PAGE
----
be one vexatious prosecution commenced. An increase of 
the salary of the Special Justices should also be granted ; 


and if not a direct addition, at all events, an allowance for 
medical attendance, which is enormously expensive in 
Jamaica — £6. 6*. 8c?. being the fee for one night's attend- 
ance. It is said that a magistrate thinks himself very for- 
tunate, if he gets off for £50, when once taken ill. An 
allowance also for the purchase of horses, where they are 
disabled on duty, should be paid to the Special Justice 
by the Governor ; and then they could meet their neces- 
sary expenses better than they do now. To pass six years 
in a tropical climate; to run serious risks of life every 
day during that period ; and to end with being heavily in 
debt, in spite of the most prudent habits, is not encourag- 
ing to such exertion as is required for this most arduous 

In addition to the cases of the vexatious prosecutions of 
Bourne and Oldrey, many other instances of as strong a cha- 
racter might be given. There was an attempt by a gentleman 
in the parish of St. James, at the commencement of the 
apprenticeship, to jnake the decision of a Special Justice 
against the interest of his brown mistress, a matter of a personal 
nature. The Governor having been informed of it, saw at 
once that the effect of the Special Justices making them- 
selves targets for the young men of the colony to fire at, 
would be to nullify their exertions, and completely defeat 
the intentions of the Abolition Law. He therefore issued 
a notification, to them, that he would at once deprive of 
his commission any stipendiary, who should so far forget 
his duty as to enter upon any personal altercation, or affair 
of honour, on subjects connected with his public duties. 
This put an effectual stop to any such attempts. Another 
more successful, and also more legitimate, mode of annoy- 
ance was then adopted, namely, that of .pouring com- 
plaints, whether well founded or not, into the Governor's 


office. As soon as any such were received, a copy ivag sent 
forthwith to the accused magistrate ; and, at ail events, he 
had the trouble of entering into a long defence, and sending 
to the Governor a copy of all the evidence taken on the 
subject, to which reference had been made. The law 
compelled them to visit every estate in their district twice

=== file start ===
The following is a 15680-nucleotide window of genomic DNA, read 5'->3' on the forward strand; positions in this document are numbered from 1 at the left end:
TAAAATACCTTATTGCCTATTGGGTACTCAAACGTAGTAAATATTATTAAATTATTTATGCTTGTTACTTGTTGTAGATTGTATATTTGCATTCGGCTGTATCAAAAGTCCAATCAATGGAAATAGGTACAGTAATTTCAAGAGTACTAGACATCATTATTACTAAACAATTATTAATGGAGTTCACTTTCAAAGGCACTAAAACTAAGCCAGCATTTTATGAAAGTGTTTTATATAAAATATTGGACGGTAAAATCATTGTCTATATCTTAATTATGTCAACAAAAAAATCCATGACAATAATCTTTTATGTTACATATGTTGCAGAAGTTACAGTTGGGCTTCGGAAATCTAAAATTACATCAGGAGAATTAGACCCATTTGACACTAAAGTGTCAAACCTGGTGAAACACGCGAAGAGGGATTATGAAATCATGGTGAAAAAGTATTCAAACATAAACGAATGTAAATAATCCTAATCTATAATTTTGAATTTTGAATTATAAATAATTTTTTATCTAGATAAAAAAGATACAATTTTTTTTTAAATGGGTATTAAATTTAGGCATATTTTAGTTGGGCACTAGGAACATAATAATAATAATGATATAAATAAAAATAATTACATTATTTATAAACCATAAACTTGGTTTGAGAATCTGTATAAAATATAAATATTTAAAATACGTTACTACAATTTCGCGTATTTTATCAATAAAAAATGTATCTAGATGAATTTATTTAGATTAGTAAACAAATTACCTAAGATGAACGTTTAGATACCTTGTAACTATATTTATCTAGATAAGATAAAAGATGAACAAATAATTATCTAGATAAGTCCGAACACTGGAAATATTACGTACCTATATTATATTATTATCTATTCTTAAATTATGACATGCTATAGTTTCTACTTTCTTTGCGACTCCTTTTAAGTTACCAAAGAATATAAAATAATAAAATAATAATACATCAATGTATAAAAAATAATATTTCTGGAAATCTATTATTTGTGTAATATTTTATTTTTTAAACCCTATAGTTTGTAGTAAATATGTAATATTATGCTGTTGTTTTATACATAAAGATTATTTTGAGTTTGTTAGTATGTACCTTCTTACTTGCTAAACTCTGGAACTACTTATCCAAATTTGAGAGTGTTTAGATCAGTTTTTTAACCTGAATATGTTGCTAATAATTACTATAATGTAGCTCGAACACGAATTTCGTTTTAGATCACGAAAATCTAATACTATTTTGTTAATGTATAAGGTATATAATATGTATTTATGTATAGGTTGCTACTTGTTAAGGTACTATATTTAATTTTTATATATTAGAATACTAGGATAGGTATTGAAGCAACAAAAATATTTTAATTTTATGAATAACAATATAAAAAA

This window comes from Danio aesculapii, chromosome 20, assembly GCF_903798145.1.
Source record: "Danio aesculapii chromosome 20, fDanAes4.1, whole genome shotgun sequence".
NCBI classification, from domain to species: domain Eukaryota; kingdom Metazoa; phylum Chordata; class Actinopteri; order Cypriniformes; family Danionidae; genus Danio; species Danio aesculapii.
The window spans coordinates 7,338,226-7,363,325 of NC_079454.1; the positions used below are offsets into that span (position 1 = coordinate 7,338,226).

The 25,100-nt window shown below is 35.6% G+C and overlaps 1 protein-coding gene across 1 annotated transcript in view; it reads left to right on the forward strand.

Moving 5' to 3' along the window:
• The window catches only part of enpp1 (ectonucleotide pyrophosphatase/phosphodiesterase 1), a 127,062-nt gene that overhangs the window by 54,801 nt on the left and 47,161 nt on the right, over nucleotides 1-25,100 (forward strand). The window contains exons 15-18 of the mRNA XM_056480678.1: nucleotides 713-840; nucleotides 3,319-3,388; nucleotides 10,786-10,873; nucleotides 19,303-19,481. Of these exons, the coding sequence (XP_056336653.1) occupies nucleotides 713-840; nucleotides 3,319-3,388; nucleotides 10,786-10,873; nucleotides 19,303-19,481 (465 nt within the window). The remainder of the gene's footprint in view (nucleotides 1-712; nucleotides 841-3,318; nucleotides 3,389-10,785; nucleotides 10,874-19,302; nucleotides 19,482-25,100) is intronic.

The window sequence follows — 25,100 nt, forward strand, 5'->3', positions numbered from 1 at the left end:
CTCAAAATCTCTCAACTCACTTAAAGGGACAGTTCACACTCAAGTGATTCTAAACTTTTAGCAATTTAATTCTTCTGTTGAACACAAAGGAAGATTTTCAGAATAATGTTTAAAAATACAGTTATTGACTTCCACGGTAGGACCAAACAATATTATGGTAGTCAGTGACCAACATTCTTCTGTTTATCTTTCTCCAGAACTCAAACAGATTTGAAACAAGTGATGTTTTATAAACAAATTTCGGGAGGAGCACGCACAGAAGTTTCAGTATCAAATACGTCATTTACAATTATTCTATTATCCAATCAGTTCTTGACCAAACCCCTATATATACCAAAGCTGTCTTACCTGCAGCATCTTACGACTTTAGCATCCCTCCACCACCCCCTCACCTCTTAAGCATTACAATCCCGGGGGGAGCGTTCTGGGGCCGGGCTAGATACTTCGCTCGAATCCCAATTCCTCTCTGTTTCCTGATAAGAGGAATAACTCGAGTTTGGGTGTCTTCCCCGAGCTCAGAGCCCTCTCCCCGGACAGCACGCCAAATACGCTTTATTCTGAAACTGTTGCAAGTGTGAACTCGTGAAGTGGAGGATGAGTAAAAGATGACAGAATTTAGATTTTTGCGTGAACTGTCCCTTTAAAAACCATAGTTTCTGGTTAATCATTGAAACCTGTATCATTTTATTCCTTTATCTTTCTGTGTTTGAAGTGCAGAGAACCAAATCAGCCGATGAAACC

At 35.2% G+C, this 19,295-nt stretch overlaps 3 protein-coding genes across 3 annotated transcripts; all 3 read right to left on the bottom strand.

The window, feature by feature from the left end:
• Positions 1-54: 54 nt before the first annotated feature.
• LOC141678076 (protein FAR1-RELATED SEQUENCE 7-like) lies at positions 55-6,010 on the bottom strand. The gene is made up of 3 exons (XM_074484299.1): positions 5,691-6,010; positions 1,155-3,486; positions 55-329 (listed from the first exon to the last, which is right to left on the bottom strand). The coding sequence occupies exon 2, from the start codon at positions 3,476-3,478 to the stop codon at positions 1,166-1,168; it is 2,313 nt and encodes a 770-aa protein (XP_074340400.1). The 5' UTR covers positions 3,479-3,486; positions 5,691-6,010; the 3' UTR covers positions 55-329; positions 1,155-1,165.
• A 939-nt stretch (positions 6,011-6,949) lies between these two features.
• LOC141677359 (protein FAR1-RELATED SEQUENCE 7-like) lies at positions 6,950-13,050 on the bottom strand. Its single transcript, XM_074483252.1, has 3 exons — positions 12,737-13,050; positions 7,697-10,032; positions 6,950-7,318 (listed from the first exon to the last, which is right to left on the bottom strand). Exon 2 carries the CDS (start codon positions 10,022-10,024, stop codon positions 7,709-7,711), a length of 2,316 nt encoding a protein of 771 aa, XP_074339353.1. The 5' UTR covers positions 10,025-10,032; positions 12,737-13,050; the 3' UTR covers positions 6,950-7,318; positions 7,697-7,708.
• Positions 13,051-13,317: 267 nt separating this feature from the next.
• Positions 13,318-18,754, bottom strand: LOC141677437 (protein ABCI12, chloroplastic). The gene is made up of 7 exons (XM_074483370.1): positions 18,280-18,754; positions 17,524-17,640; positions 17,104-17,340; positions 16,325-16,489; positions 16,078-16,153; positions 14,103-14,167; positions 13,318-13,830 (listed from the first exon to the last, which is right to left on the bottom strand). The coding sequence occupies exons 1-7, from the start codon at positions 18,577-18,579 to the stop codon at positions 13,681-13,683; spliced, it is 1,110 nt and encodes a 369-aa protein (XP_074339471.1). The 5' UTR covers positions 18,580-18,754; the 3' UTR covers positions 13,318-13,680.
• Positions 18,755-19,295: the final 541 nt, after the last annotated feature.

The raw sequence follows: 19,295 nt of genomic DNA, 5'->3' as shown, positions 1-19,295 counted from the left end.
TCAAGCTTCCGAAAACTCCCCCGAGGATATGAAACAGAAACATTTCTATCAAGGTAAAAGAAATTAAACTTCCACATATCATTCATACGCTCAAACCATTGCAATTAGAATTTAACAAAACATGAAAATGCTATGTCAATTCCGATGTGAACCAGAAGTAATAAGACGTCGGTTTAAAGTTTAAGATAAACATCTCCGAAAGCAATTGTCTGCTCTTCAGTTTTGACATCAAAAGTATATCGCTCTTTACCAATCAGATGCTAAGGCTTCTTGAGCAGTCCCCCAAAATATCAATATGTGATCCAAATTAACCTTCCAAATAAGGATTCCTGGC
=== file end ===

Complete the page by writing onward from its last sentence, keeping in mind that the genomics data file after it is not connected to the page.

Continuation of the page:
in each month; and as they could only give up five days 
in each week to this object, the Saturday being devoted 
to holding courts, and the Sunday not being a day of 
labour, any occupation taking up a part of their time was 
a great additional annoyance. Now, though this reference 
was undoubtedly the proper and legitimate mode of attain- 
ing redress wherever real injury was done, it was to many 
the fruitful cause of much annoyance; from which, how* 
ever, those magistrates were universally exempted, the 
general tendency of whose dispositions was known to be 
favourable to the views of the planters. That this persecution 
had no influence on their conduct in general, is to be hoped, 
and from the frequency of complaints made in the first year 
of the apprenticeshipj it is to be believed; but on some, of 
timid and indolent characters, it must have had, perhaps, 
unconsciously, an effect. There were two or three of these 
magistrates who were so happy as to escape this annoyance 
Without any sacrifice of principle; — one in particular, well 
known in the Island, who, in addition to great natural 
discretion and talent, which he exhibited on every occa- 
sion, had the rare good fortune of securing equally the 
confidence of the planters and of the apprentices: — 'but 
the majority, with as pure intentions, with as much zeal, 
and perhaps as much patience, had not the good luck to 
escape so easily. After this system had been continued for 
some time, the planters became tired of it, and attributing 
to the Governor a determination to support the Special 



Justiced whether in the right 6r not, began to consider 
whether they could not devise some other more successful 
means of annoyance, and of defeating the efforts of the special 
magistrates. Within the last two or three months, recourse 
has been had to a plan which will render it an absolute 
impossibility that any of ihem should venture to do their 
duty unless a proper remedy be speedily applied by the 
Governor. This plan originated in the parish of St. James^ 
where more animosity to the new system has been found 
to exist than in almost any other parish in the Island. 

Messrs. Finlayson, Facey, and Camaby, the three zealous 
and intelligent -magistrates of that parish, fined a man at 
Montego Bay for some act of oppression ; and, on his